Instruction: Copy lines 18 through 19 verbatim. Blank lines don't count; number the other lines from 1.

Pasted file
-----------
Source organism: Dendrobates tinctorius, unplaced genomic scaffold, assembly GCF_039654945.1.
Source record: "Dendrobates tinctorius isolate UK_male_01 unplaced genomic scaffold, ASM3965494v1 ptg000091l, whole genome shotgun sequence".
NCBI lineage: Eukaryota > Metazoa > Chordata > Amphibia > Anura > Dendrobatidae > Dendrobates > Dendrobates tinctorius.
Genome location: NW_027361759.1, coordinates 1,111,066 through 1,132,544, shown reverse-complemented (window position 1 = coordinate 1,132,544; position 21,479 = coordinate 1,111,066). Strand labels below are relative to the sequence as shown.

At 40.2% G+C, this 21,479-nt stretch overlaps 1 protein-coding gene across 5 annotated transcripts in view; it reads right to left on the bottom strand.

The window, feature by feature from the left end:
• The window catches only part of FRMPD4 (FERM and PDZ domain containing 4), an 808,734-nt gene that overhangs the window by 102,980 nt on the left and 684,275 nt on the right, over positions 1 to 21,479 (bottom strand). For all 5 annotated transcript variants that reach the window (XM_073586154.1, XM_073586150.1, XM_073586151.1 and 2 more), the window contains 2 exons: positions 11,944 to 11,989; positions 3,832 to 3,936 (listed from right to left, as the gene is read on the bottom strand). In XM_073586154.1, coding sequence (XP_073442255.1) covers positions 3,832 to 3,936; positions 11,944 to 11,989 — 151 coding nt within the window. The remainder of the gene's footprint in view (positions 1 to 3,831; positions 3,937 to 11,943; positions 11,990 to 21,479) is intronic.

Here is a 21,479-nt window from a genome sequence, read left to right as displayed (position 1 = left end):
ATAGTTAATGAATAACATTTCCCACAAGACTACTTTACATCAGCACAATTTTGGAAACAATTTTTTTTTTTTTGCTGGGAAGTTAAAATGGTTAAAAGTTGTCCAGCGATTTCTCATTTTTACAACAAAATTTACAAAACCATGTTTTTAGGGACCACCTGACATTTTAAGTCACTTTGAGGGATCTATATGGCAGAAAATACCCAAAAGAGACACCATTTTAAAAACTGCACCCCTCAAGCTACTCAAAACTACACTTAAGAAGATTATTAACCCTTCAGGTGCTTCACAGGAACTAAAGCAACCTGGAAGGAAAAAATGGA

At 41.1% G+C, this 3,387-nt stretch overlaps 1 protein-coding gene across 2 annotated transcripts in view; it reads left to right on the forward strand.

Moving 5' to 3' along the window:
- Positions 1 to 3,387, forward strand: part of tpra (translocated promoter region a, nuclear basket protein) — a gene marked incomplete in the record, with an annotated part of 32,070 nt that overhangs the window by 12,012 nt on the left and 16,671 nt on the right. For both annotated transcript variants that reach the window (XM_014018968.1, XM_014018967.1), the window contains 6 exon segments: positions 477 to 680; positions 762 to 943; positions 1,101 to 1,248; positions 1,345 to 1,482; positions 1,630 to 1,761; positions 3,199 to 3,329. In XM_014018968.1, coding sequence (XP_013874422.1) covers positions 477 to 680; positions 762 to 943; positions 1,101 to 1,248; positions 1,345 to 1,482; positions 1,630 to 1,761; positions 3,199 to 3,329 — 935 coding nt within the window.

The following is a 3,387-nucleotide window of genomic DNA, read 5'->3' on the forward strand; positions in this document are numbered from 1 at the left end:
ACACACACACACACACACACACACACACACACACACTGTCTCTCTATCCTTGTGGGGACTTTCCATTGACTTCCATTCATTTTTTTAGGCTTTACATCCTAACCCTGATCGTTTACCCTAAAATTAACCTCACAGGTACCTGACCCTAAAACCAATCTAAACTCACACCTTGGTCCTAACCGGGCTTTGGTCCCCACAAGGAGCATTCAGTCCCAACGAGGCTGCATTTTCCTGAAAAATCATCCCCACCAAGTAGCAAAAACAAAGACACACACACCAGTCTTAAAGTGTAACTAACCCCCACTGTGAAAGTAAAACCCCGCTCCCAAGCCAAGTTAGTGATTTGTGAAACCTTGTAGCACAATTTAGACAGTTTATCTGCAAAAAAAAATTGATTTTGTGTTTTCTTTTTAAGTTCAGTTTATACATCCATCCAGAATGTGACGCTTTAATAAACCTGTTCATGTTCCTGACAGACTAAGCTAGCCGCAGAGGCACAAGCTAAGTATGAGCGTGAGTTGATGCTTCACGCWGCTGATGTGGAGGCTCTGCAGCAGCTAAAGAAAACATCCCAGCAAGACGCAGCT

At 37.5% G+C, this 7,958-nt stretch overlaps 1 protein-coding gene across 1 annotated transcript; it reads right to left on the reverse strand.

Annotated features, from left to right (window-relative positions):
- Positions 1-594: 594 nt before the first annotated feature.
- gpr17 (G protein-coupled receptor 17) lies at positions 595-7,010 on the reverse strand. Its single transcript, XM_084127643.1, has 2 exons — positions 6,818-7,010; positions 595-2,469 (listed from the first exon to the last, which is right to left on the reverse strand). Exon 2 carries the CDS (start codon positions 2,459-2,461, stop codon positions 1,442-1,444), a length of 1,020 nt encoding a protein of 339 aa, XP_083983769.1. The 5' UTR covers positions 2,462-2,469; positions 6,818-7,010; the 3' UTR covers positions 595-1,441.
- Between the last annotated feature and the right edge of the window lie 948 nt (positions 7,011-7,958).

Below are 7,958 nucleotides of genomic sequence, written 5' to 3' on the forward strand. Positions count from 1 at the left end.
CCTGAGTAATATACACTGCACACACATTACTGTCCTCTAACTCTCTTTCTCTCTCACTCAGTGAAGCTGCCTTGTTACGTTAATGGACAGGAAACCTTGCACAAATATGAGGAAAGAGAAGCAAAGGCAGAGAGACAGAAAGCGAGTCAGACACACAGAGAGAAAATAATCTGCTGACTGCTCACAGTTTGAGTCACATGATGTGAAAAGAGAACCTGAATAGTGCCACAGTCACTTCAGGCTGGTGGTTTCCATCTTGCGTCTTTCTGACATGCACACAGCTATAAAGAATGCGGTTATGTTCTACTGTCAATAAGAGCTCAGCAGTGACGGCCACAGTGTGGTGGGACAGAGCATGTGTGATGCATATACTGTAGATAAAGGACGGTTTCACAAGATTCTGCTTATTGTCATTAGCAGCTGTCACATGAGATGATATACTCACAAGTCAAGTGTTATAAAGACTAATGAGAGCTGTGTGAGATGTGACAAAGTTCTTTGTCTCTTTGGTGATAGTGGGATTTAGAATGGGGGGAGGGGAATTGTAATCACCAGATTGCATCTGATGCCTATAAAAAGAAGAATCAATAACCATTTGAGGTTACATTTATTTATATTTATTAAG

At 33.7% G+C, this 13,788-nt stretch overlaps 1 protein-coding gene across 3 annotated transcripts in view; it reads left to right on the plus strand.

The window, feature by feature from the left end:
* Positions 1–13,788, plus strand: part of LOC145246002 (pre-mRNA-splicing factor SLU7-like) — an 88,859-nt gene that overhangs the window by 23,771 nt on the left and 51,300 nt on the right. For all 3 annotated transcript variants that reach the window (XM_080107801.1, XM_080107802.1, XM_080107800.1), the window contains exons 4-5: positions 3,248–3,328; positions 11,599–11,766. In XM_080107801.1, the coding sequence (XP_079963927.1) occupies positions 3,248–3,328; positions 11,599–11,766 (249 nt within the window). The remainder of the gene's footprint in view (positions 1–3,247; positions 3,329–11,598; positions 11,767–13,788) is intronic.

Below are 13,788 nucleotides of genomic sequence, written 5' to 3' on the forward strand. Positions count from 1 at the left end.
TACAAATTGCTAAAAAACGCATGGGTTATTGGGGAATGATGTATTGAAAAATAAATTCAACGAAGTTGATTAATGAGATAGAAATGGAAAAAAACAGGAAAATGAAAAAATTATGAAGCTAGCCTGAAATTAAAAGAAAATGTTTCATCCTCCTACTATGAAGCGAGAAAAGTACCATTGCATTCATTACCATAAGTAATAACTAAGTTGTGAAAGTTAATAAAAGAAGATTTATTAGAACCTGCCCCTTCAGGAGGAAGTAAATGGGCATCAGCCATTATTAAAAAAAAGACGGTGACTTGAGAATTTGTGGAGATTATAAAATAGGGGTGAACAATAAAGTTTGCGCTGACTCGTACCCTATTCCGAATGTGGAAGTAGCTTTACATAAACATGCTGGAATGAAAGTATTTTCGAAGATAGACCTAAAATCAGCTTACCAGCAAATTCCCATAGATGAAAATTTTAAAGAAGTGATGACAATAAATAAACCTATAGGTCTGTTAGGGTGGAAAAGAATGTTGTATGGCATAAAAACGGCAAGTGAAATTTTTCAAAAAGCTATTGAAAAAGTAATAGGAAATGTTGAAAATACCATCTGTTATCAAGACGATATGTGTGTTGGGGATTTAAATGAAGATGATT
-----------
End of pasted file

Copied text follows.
- gpr17 (G protein-coupled receptor 17) lies at positions 595-7,010 on the reverse strand. Its single transcript, XM_084127643.1, has 2 exons — positions 6,818-7,010; positions 595-2,469 (listed from the first exon to the last, which is right to left on the reverse strand). Exon 2 carries the CDS (start codon positions 2,459-2,461, stop codon positions 1,442-1,444), a length of 1,020 nt encoding a protein of 339 aa, XP_083983769.1. The 5' UTR covers positions 2,462-2,469; positions 6,818-7,010; the 3' UTR covers positions 595-1,441.
- Between the last annotated feature and the right edge of the window lie 948 nt (positions 7,011-7,958).